I’ve been thinking about Levi Peterson’s The Backslider lately (SPOILERS AHEAD).
The 1986 novel tells the story of Frank Windham, a Mormon cowboy from southern Utah. Frank struggles with his faith and finding his place in Mormon culture. Topics including sexual sin, backsliding, self-mutilation, and guilt have made this novel pretty controversial in many Mormon settings. Despite being beautifully written, I’ve always thought that the true genious of the novel is the way Frank envisions God & Jesus.
Something happens during the transmission of Heavenly knowlege from God into the human mind. We are terribly incapable of understanding or comprehending God. And this means that our visions and revelations, as sacred as they may be, aren’t actually visions of God. They’re human interpretations of glory beyond our understanding. We have visions of God – glorious visions – real visions – but they’re filtered through an earthly lens colored by our personal circumstances. We understand God based on who we need Him to be. This isn’t to denigrate the authenticity of visions, but we should be careful when trying to make categorical statements about God based on an earthly vision.
At one point in the novel, Frank is feeling guilty because of his backsliding and he imagines God pointing a gun at him, calling him to repentance. For some this is absurd, but for Frank, it was as real as any other heavenly vision. His understanding of God is shaped by his experiences. Whereas God communicated his wrath to Adam through banishment, to Noah through flooding, to Moses through serpents and plagues, He communicated his wrath to Frank through a rifle.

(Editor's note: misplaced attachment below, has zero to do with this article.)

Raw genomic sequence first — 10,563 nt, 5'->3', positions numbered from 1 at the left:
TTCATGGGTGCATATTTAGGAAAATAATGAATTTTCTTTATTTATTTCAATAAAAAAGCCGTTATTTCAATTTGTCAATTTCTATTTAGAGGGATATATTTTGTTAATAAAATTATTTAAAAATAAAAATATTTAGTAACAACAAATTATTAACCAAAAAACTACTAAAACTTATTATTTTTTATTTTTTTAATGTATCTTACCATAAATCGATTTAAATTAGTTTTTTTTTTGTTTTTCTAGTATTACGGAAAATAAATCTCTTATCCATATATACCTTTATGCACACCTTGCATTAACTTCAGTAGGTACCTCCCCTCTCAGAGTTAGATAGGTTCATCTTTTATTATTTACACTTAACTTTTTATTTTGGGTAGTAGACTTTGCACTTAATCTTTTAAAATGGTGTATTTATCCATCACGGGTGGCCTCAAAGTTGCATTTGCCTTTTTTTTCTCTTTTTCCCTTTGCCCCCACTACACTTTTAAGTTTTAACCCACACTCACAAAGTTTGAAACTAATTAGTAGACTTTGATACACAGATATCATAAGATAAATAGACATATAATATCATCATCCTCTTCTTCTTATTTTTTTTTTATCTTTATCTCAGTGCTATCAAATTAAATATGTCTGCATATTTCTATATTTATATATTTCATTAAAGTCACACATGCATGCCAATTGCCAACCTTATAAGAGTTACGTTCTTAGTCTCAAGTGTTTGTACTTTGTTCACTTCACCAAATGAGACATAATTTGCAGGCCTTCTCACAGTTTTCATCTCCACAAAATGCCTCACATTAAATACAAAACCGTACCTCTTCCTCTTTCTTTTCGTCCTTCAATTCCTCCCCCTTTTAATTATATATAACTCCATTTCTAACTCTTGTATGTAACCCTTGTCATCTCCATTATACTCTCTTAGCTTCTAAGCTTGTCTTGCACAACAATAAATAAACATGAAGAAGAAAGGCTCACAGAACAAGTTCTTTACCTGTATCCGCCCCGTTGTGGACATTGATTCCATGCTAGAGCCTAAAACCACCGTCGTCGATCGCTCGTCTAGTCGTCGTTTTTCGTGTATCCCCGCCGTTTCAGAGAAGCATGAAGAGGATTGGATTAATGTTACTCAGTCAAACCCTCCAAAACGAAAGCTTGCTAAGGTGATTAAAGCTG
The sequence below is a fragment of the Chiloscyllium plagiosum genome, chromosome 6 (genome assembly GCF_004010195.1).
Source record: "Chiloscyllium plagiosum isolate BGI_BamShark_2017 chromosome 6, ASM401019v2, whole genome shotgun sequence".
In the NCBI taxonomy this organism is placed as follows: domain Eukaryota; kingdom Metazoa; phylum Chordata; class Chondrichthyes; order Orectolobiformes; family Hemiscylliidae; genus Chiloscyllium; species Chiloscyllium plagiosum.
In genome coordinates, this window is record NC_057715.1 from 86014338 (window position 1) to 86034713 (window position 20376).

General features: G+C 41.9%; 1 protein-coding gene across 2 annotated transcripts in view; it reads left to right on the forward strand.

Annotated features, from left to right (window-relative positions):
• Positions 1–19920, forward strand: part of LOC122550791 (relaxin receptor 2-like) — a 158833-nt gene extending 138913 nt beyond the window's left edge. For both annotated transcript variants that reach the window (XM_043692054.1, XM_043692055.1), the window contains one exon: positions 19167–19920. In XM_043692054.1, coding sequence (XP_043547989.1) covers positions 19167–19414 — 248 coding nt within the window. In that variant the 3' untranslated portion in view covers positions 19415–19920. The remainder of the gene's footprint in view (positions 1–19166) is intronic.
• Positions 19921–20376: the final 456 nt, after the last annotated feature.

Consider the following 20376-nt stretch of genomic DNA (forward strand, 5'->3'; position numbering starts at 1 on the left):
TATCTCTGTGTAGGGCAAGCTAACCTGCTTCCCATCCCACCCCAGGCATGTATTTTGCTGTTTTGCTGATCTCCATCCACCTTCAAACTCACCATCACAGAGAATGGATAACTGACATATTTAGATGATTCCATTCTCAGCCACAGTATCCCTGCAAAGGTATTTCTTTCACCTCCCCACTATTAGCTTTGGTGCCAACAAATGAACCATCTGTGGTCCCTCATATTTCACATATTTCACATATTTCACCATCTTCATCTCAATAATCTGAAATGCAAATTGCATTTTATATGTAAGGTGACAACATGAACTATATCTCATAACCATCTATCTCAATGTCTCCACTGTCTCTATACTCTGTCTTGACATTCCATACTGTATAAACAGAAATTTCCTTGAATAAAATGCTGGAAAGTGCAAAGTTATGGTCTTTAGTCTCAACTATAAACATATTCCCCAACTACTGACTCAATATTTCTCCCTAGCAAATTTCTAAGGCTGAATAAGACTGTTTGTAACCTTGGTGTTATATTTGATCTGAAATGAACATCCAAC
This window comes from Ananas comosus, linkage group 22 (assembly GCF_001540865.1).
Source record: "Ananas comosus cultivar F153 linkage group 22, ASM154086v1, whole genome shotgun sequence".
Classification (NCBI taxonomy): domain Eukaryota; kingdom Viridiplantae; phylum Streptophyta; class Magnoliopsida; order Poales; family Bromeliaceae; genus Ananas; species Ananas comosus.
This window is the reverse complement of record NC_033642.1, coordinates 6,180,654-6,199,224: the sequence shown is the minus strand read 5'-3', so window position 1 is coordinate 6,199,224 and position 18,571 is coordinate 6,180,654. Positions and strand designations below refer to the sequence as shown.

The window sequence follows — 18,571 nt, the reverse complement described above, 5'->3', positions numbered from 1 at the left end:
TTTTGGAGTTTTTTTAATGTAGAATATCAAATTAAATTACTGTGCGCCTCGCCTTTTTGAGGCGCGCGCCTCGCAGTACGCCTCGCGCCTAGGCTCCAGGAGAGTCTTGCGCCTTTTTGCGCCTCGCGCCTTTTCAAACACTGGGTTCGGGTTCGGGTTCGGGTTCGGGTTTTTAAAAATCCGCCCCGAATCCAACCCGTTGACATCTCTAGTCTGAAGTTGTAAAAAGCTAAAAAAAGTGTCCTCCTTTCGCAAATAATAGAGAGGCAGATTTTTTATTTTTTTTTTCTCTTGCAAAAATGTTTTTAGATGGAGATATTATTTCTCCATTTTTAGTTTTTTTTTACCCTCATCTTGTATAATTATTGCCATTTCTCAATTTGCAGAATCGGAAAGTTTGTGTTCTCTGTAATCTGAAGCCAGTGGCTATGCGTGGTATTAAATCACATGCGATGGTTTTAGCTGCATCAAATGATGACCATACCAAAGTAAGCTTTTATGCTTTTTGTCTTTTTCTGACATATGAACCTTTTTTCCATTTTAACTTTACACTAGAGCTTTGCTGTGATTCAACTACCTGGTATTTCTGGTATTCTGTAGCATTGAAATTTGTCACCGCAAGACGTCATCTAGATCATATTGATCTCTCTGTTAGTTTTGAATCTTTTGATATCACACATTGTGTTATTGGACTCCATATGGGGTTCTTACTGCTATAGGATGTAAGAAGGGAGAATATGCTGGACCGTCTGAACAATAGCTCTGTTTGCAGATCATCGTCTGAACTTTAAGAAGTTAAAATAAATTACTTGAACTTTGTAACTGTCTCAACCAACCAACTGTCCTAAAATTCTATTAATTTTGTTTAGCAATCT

By the end of the novel, Frank imagines Jesus as a Cowboy, riding a horse with cigarette in hand. It’s an account that is sure to rub many Mormons the wrong way, but it’s who Frank needed Jesus to be in order to have faith in Him. A merciful God wouldn’t send Frank anything less than Cowboy Jesus.
So we can talk about who God is, what He looks like, or where He came from, but it doesn’t matter. What matters is that He is.
I don’t know much about God, but i’m pretty sure Jesus rides a bicycle.
“Happiness is a full bike rack!” –Yehuda Moon
So attentive MM readers, won’t you tell me a little about YOUR version of God?